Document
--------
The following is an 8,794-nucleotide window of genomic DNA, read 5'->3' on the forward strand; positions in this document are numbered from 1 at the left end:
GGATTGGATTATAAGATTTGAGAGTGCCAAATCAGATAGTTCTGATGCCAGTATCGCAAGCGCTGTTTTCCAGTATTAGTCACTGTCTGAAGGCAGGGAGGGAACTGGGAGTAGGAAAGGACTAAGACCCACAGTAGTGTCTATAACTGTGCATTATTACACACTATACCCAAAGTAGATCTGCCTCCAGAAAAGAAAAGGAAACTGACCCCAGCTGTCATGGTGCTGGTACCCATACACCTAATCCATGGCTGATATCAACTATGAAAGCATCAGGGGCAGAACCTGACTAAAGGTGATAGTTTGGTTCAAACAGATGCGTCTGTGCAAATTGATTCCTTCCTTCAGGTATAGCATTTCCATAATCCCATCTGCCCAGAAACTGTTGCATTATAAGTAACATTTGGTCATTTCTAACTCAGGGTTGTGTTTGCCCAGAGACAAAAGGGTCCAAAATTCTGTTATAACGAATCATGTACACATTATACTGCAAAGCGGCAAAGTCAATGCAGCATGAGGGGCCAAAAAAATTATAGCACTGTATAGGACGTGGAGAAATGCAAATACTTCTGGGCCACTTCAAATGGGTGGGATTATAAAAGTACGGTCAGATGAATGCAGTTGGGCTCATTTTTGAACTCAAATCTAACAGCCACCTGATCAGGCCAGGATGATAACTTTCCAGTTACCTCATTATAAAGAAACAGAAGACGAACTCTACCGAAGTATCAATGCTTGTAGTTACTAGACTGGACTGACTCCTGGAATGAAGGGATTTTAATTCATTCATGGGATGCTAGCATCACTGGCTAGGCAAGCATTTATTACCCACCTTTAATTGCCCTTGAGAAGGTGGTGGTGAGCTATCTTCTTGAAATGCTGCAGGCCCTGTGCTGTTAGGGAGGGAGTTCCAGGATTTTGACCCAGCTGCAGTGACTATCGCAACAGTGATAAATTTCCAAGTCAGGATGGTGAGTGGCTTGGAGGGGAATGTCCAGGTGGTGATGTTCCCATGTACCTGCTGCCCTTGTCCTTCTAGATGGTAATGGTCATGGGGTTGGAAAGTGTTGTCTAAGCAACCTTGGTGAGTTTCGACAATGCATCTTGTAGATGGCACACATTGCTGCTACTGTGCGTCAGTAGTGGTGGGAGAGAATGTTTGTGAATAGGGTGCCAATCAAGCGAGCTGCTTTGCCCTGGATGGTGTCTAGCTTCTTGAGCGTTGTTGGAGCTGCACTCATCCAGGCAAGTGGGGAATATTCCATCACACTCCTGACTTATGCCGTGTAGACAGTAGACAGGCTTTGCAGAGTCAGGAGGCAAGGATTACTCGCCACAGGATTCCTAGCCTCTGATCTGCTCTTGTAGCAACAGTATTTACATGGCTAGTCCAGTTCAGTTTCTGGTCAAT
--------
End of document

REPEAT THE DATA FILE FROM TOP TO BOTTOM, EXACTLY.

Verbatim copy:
The following is an 8,794-nucleotide window of genomic DNA, read 5'->3' on the forward strand; positions in this document are numbered from 1 at the left end:
GGATTGGATTATAAGATTTGAGAGTGCCAAATCAGATAGTTCTGATGCCAGTATCGCAAGCGCTGTTTTCCAGTATTAGTCACTGTCTGAAGGCAGGGAGGGAACTGGGAGTAGGAAAGGACTAAGACCCACAGTAGTGTCTATAACTGTGCATTATTACACACTATACCCAAAGTAGATCTGCCTCCAGAAAAGAAAAGGAAACTGACCCCAGCTGTCATGGTGCTGGTACCCATACACCTAATCCATGGCTGATATCAACTATGAAAGCATCAGGGGCAGAACCTGACTAAAGGTGATAGTTTGGTTCAAACAGATGCGTCTGTGCAAATTGATTCCTTCCTTCAGGTATAGCATTTCCATAATCCCATCTGCCCAGAAACTGTTGCATTATAAGTAACATTTGGTCATTTCTAACTCAGGGTTGTGTTTGCCCAGAGACAAAAGGGTCCAAAATTCTGTTATAACGAATCATGTACACATTATACTGCAAAGCGGCAAAGTCAATGCAGCATGAGGGGCCAAAAAAATTATAGCACTGTATAGGACGTGGAGAAATGCAAATACTTCTGGGCCACTTCAAATGGGTGGGATTATAAAAGTACGGTCAGATGAATGCAGTTGGGCTCATTTTTGAACTCAAATCTAACAGCCACCTGATCAGGCCAGGATGATAACTTTCCAGTTACCTCATTATAAAGAAACAGAAGACGAACTCTACCGAAGTATCAATGCTTGTAGTTACTAGACTGGACTGACTCCTGGAATGAAGGGATTTTAATTCATTCATGGGATGCTAGCATCACTGGCTAGGCAAGCATTTATTACCCACCTTTAATTGCCCTTGAGAAGGTGGTGGTGAGCTATCTTCTTGAAATGCTGCAGGCCCTGTGCTGTTAGGGAGGGAGTTCCAGGATTTTGACCCAGCTGCAGTGACTATCGCAACAGTGATAAATTTCCAAGTCAGGATGGTGAGTGGCTTGGAGGGGAATGTCCAGGTGGTGATGTTCCCATGTACCTGCTGCCCTTGTCCTTCTAGATGGTAATGGTCATGGGGTTGGAAAGTGTTGTCTAAGCAACCTTGGTGAGTTTCGACAATGCATCTTGTAGATGGCACACATTGCTGCTACTGTGCGTCAGTAGTGGTGGGAGAGAATGTTTGTGAATAGGGTGCCAATCAAGCGAGCTGCTTTGCCCTGGATGGTGTCTAGCTTCTTGAGCGTTGTTGGAGCTGCACTCATCCAGGCAAGTGGGGAATATTCCATCACACTCCTGACTTATGCCGTGTAGACAGTAGACAGGCTTTGCAGAGTCAGGAGGCAAGGATTACTCGCCACAGGATTCCTAGCCTCTGATCTGCTCTTGTAGCAACAGTATTTACATGGCTAGTCCAGTTCAGTTTCTGGTCAAT